Saturnina

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Saint Saturnina
Martyr
BornGermany
Died?
Arras, France
Honored inRoman Catholic Church
FeastJune 4
Patronagefarmers and wine merchants (Éleveurs)[1]
 
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The Santa Saturnina was a ship associated with the expedition of Juan Carrasco.
Saint Saturnina
Martyr
BornGermany
Died?
Arras, France
Honored inRoman Catholic Church
FeastJune 4
Patronagefarmers and wine merchants (Éleveurs)[1]

Saint Saturnina (French: Sainte Saturnine) is venerated as a Christian virgin martyr, “now believed to most likely be purely legendary.”[2]

Contents

Legend

Her legend states that she came from a noble German family (her father was a king[1]), and that she took a vow of celibacy at the age of twelve. When her parents forced her into marriage when she turned twenty,[1] she fled from Germany into France.[3] The man to whom she had been promised, a Saxon lord, pursued her into France after receiving approval to do so from Saturnina's parents. He found her hiding with some shepherds at Arras; she had been working as a maidservant.[1] He attempted to rape her, and when she resisted him, he decapitated her.[3]

The lord miraculously drowned in a fountain, and Saturnina then carried her own head in her hands, and as witnessed by the townspeople, carried her head to the church of St. Remi, which was in the next village: Sains-Les-Marquion. She was then buried there.[3] Another tradition states that Saturnina placed her head on a stone at Sains-lès-Marquion, proclaiming herself to be the last human sacrifice the town would ever suffer.[1]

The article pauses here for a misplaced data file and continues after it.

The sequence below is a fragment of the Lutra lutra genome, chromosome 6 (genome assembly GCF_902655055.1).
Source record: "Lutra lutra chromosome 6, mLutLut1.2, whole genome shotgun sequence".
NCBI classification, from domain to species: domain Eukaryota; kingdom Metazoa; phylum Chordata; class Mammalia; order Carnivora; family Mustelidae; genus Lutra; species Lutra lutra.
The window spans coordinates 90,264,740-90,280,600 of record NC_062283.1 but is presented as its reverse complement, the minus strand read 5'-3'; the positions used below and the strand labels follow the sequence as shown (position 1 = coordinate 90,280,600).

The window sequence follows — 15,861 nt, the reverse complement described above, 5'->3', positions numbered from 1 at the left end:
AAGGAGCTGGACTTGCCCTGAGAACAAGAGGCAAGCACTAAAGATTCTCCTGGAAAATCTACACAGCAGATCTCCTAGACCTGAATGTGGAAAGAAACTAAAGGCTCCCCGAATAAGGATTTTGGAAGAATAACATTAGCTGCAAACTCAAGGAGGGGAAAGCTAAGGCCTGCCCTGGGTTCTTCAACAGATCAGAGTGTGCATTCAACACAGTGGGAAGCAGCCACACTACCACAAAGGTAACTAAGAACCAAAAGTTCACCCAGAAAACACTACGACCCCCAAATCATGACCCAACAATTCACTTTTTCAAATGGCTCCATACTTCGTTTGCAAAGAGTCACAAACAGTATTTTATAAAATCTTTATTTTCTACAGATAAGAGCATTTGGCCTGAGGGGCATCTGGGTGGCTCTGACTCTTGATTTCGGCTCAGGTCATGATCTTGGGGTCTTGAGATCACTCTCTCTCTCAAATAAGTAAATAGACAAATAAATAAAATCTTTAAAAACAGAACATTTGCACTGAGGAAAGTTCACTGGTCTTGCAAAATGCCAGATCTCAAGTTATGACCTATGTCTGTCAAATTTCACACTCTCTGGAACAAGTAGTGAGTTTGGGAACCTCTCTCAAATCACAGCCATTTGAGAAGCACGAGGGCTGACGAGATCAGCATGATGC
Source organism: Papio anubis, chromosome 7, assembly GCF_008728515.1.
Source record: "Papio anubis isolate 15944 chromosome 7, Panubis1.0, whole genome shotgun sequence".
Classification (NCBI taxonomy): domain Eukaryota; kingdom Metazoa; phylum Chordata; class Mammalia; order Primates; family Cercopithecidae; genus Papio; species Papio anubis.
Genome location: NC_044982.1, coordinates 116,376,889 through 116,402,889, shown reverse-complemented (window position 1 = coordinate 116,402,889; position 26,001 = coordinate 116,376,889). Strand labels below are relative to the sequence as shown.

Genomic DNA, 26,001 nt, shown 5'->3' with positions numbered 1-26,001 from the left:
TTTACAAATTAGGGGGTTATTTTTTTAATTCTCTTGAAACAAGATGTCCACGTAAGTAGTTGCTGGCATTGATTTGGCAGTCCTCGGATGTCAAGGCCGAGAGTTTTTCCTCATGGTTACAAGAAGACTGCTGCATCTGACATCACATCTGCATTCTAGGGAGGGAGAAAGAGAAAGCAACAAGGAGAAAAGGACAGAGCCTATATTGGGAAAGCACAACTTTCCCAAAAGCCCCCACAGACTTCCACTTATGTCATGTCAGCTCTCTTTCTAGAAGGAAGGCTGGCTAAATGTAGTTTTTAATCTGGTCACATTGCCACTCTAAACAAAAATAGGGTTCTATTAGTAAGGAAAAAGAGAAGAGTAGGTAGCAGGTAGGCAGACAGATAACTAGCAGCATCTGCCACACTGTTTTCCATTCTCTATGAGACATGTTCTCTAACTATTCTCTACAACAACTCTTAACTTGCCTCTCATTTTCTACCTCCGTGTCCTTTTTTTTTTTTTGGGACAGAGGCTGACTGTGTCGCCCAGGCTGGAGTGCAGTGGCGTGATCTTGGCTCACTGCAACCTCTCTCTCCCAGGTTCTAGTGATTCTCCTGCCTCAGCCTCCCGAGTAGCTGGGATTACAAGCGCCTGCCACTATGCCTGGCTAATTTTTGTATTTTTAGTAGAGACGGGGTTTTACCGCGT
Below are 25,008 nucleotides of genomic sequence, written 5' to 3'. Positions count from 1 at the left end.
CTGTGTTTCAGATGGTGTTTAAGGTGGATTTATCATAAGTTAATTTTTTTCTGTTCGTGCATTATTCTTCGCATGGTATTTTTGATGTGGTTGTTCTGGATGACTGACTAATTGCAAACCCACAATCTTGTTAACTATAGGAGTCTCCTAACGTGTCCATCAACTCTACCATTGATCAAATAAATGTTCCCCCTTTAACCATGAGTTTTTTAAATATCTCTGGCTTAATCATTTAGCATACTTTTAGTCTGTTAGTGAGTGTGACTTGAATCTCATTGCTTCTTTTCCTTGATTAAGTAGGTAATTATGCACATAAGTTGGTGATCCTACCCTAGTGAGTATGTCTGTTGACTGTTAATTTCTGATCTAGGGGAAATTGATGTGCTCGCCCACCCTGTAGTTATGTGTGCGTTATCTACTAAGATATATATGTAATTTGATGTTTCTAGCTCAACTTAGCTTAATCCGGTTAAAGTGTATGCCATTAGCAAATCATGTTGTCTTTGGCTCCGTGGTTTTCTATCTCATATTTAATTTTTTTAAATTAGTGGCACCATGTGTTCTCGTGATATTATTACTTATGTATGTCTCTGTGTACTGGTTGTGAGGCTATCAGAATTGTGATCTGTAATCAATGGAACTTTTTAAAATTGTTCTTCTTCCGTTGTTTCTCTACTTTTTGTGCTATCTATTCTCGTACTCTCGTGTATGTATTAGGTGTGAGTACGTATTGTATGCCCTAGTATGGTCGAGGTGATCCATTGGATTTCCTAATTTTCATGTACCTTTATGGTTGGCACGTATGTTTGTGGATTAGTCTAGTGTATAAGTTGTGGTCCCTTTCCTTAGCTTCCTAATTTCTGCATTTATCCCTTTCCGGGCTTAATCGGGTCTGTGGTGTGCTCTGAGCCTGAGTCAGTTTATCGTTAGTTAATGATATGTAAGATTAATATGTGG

Veneration

At Sains-lès-Marquion, the local townspeople planted a tree next to the stone that represented the shepherd’s crook that she had carried, and a local tradition concerning Saturnina and her tree still exists.[1]

Some of her relics were translated to Saxony from Sains-lès-Marquion.[4] They were translated to Neuenheerse in Bad Driburg, Saxony. The nuns there gathered many relics, including those of Saint Saturnina.

The Stiftskirche St. Saturnina ("Convent church of St. Saturnina") in Neuenheerse (Eggedom), Bad Driburg, was built from 1100 to 1130, but was heavily damaged in a fire due to lightning in 1965.

Writers compiling the lives of Saints Romana and Benedicta copied Saturnina’s legend, according to Adrien Baillet.[5]

References

  1. ^ a b c d e f ? (May 23, 2008). "Sainte Saturnine, une tradition qui perdure". La Voix du Nord. http://www.lavoixdunord.fr/Locales/Arras/actualite/Autour_d_Arras/Secteur_Arras_Nord/2008/05/23/article_sainte-saturnine-une-tradition-qui-perdu.shtml. Retrieved September 17, 2008. 
  2. ^ http://www.catholic.org/saints/saint.php?saint_id=2449
  3. ^ a b c Agnes Baillie Cunninghame, A Dictionary of Saintly Women (Bell, 1905), 216-7.
  4. ^ Agnes Baillie Cunninghame, A Dictionary of Saintly Women (Bell, 1905), 216-7.
  5. ^ Agnes Baillie Cunninghame, A Dictionary of Saintly Women (Bell, 1905), 216-7.

External links